I’m not sure that there are so many foreign landlords letting to the council – the foreign owners tend to be high-end, and let to the moneyed private renters. Lots of council renting is done through housing associations, plus private landlords – corporate and individual (usually British residents, and living in other parts of London).

    The information in the newspaper article about the effect on Westminster schools is an interesting one – what readers perhaps don’t realise is that at the moment state schools in Westminster are acutely oversubscribed, with a massive shortfall in the number of primary school places (where I live, they have started to use old shops for nursery and primary school classes) and not enough places for older children, who are often taught in mobile classrooms. So a reduction of 20% might not be an entirely bad thing, for the children or for the hard-pressed schools of Westminster.

    Also, why are these people assuming that schools in outer boroughs will somehow not be as good? The reality is that they are often better – not as crowded and with a less strong concentration of social problems to deal with.


  10. This is the first article I have read of your blog, so it may be a bit early, but I am in complete agreementfind it refreshing to finally read an article that actually hints towards the actual problem rather than follow the convenient approach favoured by the former government and Daily Mail: to vent upon the fable of it being the fault of non-EU immigrants (particularly those claiming asylum.)

    If somebody offers one an unbelievably subsidized house in an area where the average house price exceeds that of the accumulated lifetime gross earnings of a well-off individual, then why would they turn this down?

    Additionally, the welfare system is severely lax in areas which the unscrupulous would exploit. This is to the detriment of those that genuinely require the assistance. Oddly enough those that do exploit the system are very often those ‘patriots’ that gladly wave their St George flags and complain about the infestation of foreigners.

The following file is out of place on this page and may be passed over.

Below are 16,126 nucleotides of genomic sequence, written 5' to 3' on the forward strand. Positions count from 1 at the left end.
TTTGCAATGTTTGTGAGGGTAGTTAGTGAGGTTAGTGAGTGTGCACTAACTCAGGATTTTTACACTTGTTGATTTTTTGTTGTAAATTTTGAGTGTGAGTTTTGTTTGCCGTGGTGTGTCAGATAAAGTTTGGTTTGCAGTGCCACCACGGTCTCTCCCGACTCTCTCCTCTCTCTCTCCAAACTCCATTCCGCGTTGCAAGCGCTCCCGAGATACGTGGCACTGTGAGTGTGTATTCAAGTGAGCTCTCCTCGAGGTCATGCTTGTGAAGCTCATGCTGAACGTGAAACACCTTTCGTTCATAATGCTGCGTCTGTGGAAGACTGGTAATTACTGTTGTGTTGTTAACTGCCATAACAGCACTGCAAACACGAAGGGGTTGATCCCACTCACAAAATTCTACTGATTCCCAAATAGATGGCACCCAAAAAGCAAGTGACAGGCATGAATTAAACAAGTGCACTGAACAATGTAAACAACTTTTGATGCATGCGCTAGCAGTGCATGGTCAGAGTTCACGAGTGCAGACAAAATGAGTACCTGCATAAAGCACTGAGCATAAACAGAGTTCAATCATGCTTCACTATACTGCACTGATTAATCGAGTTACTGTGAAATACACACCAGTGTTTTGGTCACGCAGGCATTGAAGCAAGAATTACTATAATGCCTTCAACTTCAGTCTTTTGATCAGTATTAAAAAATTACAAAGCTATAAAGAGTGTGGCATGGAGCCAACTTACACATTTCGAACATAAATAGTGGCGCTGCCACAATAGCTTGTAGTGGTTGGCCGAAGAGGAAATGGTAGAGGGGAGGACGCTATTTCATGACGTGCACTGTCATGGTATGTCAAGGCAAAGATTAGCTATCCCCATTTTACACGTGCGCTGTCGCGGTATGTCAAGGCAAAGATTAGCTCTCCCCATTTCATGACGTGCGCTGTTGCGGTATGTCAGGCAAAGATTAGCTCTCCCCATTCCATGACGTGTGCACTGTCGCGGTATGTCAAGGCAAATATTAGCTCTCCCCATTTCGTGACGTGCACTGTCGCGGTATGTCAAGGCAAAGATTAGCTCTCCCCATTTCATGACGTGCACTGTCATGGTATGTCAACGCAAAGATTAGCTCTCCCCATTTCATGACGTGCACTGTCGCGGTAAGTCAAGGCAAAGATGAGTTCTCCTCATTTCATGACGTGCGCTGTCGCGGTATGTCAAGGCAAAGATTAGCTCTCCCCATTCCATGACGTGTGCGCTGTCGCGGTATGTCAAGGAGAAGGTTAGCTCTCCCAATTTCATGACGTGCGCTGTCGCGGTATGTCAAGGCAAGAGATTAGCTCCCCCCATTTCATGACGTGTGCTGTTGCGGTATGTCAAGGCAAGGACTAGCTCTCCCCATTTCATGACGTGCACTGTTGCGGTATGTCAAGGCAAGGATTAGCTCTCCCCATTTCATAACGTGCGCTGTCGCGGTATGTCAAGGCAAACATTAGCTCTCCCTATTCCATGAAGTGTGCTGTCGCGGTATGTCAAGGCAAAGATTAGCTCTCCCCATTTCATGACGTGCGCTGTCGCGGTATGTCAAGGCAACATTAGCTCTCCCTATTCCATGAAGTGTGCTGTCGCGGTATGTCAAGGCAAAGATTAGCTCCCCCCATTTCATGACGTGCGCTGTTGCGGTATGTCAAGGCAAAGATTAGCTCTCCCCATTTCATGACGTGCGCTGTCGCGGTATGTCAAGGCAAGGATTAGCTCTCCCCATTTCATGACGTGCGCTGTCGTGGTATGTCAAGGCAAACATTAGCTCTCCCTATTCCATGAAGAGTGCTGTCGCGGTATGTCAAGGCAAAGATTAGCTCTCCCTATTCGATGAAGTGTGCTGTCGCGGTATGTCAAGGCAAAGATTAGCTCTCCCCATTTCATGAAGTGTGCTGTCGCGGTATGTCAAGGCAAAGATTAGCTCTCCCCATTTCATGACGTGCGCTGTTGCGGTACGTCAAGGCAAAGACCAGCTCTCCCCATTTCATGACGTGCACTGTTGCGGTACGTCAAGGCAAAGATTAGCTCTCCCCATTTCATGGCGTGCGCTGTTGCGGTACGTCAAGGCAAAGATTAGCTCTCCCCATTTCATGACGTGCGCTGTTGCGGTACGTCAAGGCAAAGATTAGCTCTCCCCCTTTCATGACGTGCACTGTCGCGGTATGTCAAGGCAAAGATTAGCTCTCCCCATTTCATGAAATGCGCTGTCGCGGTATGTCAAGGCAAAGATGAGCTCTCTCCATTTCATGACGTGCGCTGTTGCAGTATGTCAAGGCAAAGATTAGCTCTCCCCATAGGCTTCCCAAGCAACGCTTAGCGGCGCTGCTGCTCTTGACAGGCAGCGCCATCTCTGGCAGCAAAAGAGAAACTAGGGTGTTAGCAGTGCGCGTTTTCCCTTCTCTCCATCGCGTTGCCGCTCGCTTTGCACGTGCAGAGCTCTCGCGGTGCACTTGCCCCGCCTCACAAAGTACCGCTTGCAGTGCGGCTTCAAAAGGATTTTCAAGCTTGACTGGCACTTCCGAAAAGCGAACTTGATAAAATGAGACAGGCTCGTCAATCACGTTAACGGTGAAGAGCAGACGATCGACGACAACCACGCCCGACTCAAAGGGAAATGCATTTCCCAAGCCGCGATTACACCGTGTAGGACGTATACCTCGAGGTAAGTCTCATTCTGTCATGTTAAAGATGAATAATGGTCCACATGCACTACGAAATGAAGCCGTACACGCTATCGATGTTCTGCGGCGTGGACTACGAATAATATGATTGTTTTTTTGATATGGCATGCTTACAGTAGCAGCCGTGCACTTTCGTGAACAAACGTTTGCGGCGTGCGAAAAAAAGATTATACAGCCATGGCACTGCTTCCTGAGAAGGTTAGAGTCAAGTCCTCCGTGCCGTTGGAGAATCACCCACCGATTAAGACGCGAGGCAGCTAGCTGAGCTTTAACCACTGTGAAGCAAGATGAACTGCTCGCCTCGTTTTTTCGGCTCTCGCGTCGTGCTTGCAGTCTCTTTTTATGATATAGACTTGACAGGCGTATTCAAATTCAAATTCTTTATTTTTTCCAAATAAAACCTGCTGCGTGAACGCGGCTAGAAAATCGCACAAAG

The major failing is that of the councilors, and the government who are too apathetic to make sincere changes, and lack accountability to care. Instead it is easier to point fingers, scapegoat, and talk tough.

    This may work well in passing the buck, and fulminate against a nameless group. Ultimately though we are left with a system that undermines ones desire to make something of their selves and circumstances, robs them of their dignity and esteem, and instead venerate materialistic ephemera whilst regarding other ‘groups’ with needless suspicion.

    This is one of the many issues the riots in part could have illustrated had those with the power to change not been so sidetracked by self-interest.


  11. Question time tonight (which in my eye’s has deteriorated massively in intellect) asked the same question tonight.

    Very odd to see see an American/Canadian in the audience struggling with the concept of taxpayers providing the money to support these people!

    The rest of the audience clapping as if they approved of the knee jerk and emotive language of “ethnic cleansing” to acknowledge the fact that Newham council can no longer pay commercial rents for people that live on benefits, but somehow have a “Right” to live where they cannot afford too!

    Tis a strange world we live in these days 8(